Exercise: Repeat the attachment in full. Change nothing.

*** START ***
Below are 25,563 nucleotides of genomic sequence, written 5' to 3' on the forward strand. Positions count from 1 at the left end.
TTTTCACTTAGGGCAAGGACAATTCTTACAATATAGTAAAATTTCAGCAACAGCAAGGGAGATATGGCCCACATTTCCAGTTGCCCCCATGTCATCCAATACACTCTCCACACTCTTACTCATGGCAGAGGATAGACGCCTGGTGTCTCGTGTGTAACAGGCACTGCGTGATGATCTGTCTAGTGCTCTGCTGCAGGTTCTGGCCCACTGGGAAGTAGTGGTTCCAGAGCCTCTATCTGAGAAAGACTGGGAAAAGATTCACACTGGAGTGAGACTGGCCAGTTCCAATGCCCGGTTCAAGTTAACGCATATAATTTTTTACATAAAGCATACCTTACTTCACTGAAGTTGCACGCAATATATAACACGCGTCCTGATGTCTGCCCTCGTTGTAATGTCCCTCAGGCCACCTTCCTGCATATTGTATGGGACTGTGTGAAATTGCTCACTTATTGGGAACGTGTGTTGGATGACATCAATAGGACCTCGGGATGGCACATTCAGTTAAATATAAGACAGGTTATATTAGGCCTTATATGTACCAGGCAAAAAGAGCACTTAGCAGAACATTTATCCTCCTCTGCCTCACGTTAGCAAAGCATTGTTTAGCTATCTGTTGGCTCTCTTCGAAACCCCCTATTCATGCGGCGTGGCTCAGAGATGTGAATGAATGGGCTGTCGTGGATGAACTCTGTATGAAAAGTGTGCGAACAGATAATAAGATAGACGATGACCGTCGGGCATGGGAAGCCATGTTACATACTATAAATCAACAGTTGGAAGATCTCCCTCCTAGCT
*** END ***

Below are 25,563 nucleotides of genomic sequence, written 5' to 3' on the forward strand. Positions count from 1 at the left end.
TTTTCACTTAGGGCAAGGACAATTCTTACAATATAGTAAAATTTCAGCAACAGCAAGGGAGATATGGCCCACATTTCCAGTTGCCCCCATGTCATCCAATACACTCTCCACACTCTTACTCATGGCAGAGGATAGACGCCTGGTGTCTCGTGTGTAACAGGCACTGCGTGATGATCTGTCTAGTGCTCTGCTGCAGGTTCTGGCCCACTGGGAAGTAGTGGTTCCAGAGCCTCTATCTGAGAAAGACTGGGAAAAGATTCACACTGGAGTGAGACTGGCCAGTTCCAATGCCCGGTTCAAGTTAACGCATATAATTTTTTACATAAAGCATACCTTACTTCACTGAAGTTGCACGCAATATATAACACGCGTCCTGATGTCTGCCCTCGTTGTAATGTCCCTCAGGCCACCTTCCTGCATATTGTATGGGACTGTGTGAAATTGCTCACTTATTGGGAACGTGTGTTGGATGACATCAATAGGACCTCGGGATGGCACATTCAGTTAAATATAAGACAGGTTATATTAGGCCTTATATGTACCAGGCAAAAAGAGCACTTAGCAGAACATTTATCCTCCTCTGCCTCACGTTAGCAAAGCATTGTTTAGCTATCTGTTGGCTCTCTTCGAAACCCCCTATTCATGCGGCGTGGCTCAGAGATGTGAATGAATGGGCTGTCGTGGATGAACTCTGTATGAAAAGTGTGCGAACAGATAATAAGATAGACGATGACCGTCGGGCATGGGAAGCCATGTTACATACTATAAATCAACAGTTGGAAGATCTCCCTCCTAGCT